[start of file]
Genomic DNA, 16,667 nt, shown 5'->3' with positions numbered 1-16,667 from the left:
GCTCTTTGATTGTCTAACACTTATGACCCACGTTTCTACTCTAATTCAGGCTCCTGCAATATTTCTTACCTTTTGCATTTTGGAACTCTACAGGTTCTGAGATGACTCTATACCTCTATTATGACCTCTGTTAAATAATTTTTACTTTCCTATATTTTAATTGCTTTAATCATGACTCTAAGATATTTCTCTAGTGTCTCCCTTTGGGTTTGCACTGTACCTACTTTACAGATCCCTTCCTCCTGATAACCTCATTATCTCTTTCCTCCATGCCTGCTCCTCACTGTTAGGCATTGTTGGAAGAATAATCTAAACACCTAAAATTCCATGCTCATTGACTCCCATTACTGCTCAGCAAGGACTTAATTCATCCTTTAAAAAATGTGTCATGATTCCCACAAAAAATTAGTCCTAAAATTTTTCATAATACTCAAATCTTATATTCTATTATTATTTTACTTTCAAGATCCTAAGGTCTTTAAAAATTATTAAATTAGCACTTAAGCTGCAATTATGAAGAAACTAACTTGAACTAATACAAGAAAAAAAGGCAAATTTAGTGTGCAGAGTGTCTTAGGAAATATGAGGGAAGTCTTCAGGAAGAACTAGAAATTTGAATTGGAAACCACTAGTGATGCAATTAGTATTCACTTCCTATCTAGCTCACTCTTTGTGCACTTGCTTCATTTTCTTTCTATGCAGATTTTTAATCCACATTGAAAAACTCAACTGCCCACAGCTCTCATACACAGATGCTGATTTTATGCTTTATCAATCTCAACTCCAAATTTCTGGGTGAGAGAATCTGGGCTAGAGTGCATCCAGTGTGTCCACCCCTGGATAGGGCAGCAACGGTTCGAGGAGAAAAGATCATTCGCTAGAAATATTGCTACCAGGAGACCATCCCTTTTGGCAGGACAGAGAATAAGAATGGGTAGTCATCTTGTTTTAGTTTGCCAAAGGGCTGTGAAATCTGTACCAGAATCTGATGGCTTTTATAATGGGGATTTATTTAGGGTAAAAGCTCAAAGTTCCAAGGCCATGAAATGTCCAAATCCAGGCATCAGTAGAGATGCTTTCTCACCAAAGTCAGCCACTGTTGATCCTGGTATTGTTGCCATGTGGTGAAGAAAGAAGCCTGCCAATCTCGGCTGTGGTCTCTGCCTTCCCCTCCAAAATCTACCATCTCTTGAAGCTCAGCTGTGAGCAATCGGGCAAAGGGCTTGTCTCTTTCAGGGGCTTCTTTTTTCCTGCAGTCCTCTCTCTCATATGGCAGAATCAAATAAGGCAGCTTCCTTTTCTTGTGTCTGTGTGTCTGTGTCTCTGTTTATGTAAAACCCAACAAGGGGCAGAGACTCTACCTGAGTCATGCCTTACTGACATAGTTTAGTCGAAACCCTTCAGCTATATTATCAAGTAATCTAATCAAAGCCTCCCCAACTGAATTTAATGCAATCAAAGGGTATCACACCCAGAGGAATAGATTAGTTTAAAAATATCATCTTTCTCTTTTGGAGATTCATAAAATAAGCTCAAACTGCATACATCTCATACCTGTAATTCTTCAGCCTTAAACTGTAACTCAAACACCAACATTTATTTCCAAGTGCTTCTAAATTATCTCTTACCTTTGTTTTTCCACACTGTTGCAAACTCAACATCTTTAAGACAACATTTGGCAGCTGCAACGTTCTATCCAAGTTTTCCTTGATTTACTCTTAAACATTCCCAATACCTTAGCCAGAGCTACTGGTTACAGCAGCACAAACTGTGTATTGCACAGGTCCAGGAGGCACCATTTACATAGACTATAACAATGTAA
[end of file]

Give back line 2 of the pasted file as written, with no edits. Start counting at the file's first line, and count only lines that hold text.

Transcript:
GCTCTTTGATTGTCTAACACTTATGACCCACGTTTCTACTCTAATTCAGGCTCCTGCAATATTTCTTACCTTTTGCATTTTGGAACTCTACAGGTTCTGAGATGACTCTATACCTCTATTATGACCTCTGTTAAATAATTTTTACTTTCCTATATTTTAATTGCTTTAATCATGACTCTAAGATATTTCTCTAGTGTCTCCCTTTGGGTTTGCACTGTACCTACTTTACAGATCCCTTCCTCCTGATAACCTCATTATCTCTTTCCTCCATGCCTGCTCCTCACTGTTAGGCATTGTTGGAAGAATAATCTAAACACCTAAAATTCCATGCTCATTGACTCCCATTACTGCTCAGCAAGGACTTAATTCATCCTTTAAAAAATGTGTCATGATTCCCACAAAAAATTAGTCCTAAAATTTTTCATAATACTCAAATCTTATATTCTATTATTATTTTACTTTCAAGATCCTAAGGTCTTTAAAAATTATTAAATTAGCACTTAAGCTGCAATTATGAAGAAACTAACTTGAACTAATACAAGAAAAAAAGGCAAATTTAGTGTGCAGAGTGTCTTAGGAAATATGAGGGAAGTCTTCAGGAAGAACTAGAAATTTGAATTGGAAACCACTAGTGATGCAATTAGTATTCACTTCCTATCTAGCTCACTCTTTGTGCACTTGCTTCATTTTCTTTCTATGCAGATTTTTAATCCACATTGAAAAACTCAACTGCCCACAGCTCTCATACACAGATGCTGATTTTATGCTTTATCAATCTCAACTCCAAATTTCTGGGTGAGAGAATCTGGGCTAGAGTGCATCCAGTGTGTCCACCCCTGGATAGGGCAGCAACGGTTCGAGGAGAAAAGATCATTCGCTAGAAATATTGCTACCAGGAGACCATCCCTTTTGGCAGGACAGAGAATAAGAATGGGTAGTCATCTTGTTTTAGTTTGCCAAAGGGCTGTGAAATCTGTACCAGAATCTGATGGCTTTTATAATGGGGATTTATTTAGGGTAAAAGCTCAAAGTTCCAAGGCCATGAAATGTCCAAATCCAGGCATCAGTAGAGATGCTTTCTCACCAAAGTCAGCCACTGTTGATCCTGGTATTGTTGCCATGTGGTGAAGAAAGAAGCCTGCCAATCTCGGCTGTGGTCTCTGCCTTCCCCTCCAAAATCTACCATCTCTTGAAGCTCAGCTGTGAGCAATCGGGCAAAGGGCTTGTCTCTTTCAGGGGCTTCTTTTTTCCTGCAGTCCTCTCTCTCATATGGCAGAATCAAATAAGGCAGCTTCCTTTTCTTGTGTCTGTGTGTCTGTGTCTCTGTTTATGTAAAACCCAACAAGGGGCAGAGACTCTACCTGAGTCATGCCTTACTGACATAGTTTAGTCGAAACCCTTCAGCTATATTATCAAGTAATCTAATCAAAGCCTCCCCAACTGAATTTAATGCAATCAAAGGGTATCACACCCAGAGGAATAGATTAGTTTAAAAATATCATCTTTCTCTTTTGGAGATTCATAAAATAAGCTCAAACTGCATACATCTCATACCTGTAATTCTTCAGCCTTAAACTGTAACTCAAACACCAACATTTATTTCCAAGTGCTTCTAAATTATCTCTTACCTTTGTTTTTCCACACTGTTGCAAACTCAACATCTTTAAGACAACATTTGGCAGCTGCAACGTTCTATCCAAGTTTTCCTTGATTTACTCTTAAACATTCCCAATACCTTAGCCAGAGCTACTGGTTACAGCAGCACAAACTGTGTATTGCACAGGTCCAGGAGGCACCATTTACATAGACTATAACAATGTAA